These graceful, long-legged cranes may stand over four feet in height, and can often be found sauntering through fields in search of food near shallow marshes. Coloration is technically pale gray, but they often have a rust color from preening themselves with muddy bills. A red head crest along with an unforgettable mating call makes them easily identifiable.
My grandfather was a farmer who used to get up early to irrigate in his field, and when he’d come in for breakfast he’d talk about the meadowlarks and red-wing blackbirds he’d seen. Their song reminds me of him when I hear them singing in the Springtime.
I have a favorite spot I often pass when I go biking in the country west of town where I always look forward to seeing (and hearing) Red-winged blackbirds perched on cattails, trilling their sweet summer songs.
A male will defend his territory and attract a mate by perching on a high stalk and singing. They fluff their feathers and lift the leading edge of their wing so the red shoulder patches are prominent. Red-winged blackbirds are dimorphic, that is to say, the males and females have a completely different appearance. Females have mottled, heavily banded plumage lacking the distinguishing red and yellow shoulders the species is known for.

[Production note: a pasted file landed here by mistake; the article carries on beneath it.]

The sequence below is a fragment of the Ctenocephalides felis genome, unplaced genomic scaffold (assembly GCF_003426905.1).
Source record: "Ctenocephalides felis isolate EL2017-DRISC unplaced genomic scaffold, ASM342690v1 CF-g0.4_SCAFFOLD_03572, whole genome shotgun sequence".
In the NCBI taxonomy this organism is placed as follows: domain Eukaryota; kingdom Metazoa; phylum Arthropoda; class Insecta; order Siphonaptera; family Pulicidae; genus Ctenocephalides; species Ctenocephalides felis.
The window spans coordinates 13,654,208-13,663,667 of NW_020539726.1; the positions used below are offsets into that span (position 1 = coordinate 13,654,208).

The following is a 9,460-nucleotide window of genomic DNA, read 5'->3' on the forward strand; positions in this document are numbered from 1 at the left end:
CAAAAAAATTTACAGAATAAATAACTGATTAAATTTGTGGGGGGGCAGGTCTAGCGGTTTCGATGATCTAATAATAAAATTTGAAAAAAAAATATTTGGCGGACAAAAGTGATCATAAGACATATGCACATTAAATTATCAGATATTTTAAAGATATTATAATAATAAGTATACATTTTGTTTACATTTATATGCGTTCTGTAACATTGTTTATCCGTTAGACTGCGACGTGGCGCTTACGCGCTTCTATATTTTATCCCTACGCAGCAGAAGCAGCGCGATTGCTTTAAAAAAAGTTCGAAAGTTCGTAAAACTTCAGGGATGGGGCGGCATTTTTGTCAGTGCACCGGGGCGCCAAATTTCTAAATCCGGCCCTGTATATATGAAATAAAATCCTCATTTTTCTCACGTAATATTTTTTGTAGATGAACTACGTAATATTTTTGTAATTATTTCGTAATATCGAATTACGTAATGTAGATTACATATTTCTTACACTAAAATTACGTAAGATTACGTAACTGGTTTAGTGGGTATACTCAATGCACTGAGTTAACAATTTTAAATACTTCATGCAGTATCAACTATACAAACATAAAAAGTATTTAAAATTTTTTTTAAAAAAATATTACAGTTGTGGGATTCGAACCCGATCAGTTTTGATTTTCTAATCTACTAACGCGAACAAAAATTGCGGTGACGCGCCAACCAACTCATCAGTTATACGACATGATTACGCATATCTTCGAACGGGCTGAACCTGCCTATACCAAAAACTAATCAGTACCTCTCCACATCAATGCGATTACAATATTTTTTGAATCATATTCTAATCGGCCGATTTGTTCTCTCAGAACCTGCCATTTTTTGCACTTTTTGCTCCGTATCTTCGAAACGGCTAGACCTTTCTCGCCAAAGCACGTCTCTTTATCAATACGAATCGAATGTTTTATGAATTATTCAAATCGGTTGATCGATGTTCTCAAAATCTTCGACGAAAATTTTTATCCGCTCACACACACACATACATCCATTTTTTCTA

I spotted this pair of American bald eagles roosting over the banks of the Yellowstone River last January. Bald eagles are becoming more of a common site in this area after having been nearly wiped out through sport hunting and the use of pesticides . Thanks to reintroduction programs and the regulation of chemicals like DDT, the eagles’ numbers are rebounding throughout much of their natural range.
Photographic musings on nature, adventure, and the spaces in between…